Microsoft is adding support for Bing Chat and the other “new Bing” features to the Windows taskbar as part of 2023’s first major Windows 11 feature update. Microsoft Chief Product Officer Panos Panay announced the updates in a blog post released today.
The Windows update doesn’t open the new Bing preview to anyone who hasn’t already signed up for it, and there’s currently a waitlist for new users who want to try the feature. But if and when Microsoft expands the Bing preview to more of its users, millions of PCs that automatically install today’s update will already have built-in support for it.
You can read about the other changes in the new Windows 11 updates here. Anyone running the Windows 11 2022 updates can download them manually via Windows Update starting today, and all of the new changes will roll out to those PCs automatically in March.
New Bing’s ups and downs
If you subscribe to the maxim that all press is good press, then Bing has probably had its best month of publicity in its entire 13-year history.
Bing Chat, based on OpenAI’s underlying ChatGPT technology, has only been available to the public for a few weeks, and the results have oscillated between “entertaining” and “concerning.” Though the bot can convey a surprising and useful range of responses to user queries, Bing Chat has also been shown to spread misinformation; spill secrets about its own inner workings and then insist that it actually didn’t; get weirdly morose and/or belligerent during extended chat sessions; and threaten Ars Technica reporters.
Rather than ending the public preview—as happened when the Internet broke Tay, a previous stab at an AI chatbot—Microsoft is attempting to address Bing Chat’s problems in public before opening it to a wider audience. Recent fixes include limiting the bot to five or fewer responses in a single chat instance, and making it stop talking about itself and its simulated “feelings.”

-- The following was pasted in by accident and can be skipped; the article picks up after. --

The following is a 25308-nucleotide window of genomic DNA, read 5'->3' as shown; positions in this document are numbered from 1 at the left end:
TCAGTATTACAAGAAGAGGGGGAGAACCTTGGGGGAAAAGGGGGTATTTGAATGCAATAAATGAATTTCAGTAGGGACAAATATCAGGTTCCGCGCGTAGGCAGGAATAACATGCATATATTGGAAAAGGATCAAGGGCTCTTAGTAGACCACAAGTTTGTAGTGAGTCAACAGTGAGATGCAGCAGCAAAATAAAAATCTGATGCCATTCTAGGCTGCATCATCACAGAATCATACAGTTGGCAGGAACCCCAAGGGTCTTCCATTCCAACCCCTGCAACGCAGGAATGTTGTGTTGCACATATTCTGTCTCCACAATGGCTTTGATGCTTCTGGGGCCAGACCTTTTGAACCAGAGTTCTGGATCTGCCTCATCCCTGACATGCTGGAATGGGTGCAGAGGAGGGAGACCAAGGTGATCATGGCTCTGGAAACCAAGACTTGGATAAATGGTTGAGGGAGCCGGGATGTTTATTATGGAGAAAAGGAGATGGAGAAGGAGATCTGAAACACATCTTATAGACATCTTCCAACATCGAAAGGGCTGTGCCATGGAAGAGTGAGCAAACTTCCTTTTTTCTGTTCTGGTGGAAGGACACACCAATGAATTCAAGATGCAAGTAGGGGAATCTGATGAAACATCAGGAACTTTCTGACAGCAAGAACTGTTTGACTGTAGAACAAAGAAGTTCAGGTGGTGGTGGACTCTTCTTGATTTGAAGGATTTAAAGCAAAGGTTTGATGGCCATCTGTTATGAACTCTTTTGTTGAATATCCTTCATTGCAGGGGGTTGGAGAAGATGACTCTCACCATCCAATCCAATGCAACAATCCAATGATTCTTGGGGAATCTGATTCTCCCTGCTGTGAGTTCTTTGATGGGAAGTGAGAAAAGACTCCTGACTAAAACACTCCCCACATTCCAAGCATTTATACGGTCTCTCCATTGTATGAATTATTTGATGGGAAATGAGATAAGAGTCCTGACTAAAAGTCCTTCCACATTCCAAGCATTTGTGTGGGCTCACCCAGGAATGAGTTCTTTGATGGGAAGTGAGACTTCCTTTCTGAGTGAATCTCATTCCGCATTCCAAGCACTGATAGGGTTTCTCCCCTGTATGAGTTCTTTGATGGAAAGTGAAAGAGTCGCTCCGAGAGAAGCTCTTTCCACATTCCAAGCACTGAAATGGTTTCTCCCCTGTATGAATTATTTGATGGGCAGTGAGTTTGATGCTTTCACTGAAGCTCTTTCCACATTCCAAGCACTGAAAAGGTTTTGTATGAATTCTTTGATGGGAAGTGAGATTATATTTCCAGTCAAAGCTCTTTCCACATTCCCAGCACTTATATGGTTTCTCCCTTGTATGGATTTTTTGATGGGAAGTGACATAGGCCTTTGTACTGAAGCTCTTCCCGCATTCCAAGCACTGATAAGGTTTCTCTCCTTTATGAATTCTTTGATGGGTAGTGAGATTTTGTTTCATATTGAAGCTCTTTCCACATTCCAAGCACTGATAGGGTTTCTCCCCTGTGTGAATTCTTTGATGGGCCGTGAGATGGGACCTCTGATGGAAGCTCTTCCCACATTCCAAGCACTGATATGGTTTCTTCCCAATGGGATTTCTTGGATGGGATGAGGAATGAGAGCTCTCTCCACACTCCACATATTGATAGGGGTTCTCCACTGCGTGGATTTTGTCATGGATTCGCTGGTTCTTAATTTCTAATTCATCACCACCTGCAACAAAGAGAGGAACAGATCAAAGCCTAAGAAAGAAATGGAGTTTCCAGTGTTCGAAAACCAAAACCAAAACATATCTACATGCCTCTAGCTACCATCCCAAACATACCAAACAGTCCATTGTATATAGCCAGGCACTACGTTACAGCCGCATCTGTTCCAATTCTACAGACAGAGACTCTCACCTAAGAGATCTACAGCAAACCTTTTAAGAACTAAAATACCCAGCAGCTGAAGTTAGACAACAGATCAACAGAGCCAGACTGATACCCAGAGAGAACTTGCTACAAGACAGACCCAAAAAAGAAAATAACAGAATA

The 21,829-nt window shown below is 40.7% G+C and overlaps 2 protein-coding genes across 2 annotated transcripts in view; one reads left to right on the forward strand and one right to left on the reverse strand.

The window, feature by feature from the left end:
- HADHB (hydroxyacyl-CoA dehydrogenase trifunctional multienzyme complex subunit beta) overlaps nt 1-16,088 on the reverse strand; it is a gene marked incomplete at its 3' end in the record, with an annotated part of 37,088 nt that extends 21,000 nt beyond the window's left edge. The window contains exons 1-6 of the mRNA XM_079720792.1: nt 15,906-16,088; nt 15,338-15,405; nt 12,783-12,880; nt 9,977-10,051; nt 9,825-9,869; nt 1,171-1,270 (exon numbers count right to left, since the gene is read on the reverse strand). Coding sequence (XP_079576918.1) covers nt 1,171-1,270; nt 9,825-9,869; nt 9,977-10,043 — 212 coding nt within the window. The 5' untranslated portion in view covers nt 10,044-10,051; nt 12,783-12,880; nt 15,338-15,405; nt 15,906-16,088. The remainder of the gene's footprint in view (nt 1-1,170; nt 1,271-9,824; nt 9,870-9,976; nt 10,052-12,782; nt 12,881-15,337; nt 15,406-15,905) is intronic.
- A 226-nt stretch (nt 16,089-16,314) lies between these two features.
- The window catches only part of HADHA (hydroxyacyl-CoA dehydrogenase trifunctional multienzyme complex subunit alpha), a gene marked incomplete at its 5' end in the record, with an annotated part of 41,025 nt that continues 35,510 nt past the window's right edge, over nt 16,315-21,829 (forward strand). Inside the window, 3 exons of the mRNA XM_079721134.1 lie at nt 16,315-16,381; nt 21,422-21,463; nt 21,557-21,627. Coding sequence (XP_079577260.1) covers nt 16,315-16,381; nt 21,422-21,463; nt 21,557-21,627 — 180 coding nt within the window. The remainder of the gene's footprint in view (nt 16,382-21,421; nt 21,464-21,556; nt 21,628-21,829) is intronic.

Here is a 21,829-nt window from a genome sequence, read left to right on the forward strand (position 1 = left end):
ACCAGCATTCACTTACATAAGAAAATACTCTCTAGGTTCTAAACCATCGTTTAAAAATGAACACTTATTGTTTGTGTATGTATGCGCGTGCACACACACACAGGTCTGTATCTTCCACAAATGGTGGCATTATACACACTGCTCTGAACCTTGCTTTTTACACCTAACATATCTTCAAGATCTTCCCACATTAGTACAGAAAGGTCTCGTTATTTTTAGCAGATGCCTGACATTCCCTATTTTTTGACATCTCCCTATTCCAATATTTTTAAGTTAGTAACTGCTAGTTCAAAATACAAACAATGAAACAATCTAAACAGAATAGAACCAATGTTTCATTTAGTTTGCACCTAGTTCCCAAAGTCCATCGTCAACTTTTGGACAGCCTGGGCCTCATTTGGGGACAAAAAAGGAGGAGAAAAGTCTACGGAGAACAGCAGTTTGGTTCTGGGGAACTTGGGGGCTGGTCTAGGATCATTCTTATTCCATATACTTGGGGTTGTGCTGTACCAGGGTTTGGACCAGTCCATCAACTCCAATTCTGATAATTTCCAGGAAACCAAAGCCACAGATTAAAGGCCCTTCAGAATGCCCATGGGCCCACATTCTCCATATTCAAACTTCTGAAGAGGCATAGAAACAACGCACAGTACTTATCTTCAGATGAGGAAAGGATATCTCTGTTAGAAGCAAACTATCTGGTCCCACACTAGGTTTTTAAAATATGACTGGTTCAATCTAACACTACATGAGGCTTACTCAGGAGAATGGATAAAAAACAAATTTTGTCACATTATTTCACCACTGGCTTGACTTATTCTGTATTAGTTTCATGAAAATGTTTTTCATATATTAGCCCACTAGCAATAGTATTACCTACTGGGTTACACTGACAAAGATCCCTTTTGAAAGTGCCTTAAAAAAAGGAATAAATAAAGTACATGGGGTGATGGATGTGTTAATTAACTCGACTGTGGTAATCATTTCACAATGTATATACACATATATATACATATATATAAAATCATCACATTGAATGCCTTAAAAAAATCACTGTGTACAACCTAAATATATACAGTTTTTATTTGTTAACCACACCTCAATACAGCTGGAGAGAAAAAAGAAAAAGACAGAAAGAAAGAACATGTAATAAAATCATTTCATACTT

In the meantime, the company is working to integrate the new Bing and other AI features into more of its products. That started with the Microsoft Edge browser earlier this month and was later expanded to Skype and now Windows 11. In the near future, Microsoft is also reportedly planning to add ChatGPT-powered features to apps like Word and Outlook to aid with document and email creation (imagine a supercharged Clippy that actually will write that cover letter for you).
Microsoft will likely continue to research and implement new AI-based features thanks to a “multi-year, multi-billion dollar investment” in OpenAI, which in addition to ChatGPT is also responsible for the DALL-E image generator, the Whisper speech recognition system, and other projects. The moves have reportedly caused “panic” inside Google, which sees AI-powered chat as a threat to its core search business. Google’s own AI chatbot, codenamed “Bard,” was unveiled earlier this month via an unimpressive onstage demo, plus a since-pulled advertisement where Bard offered an untrue answer to the only question that was asked of it.
Listing image by Microsoft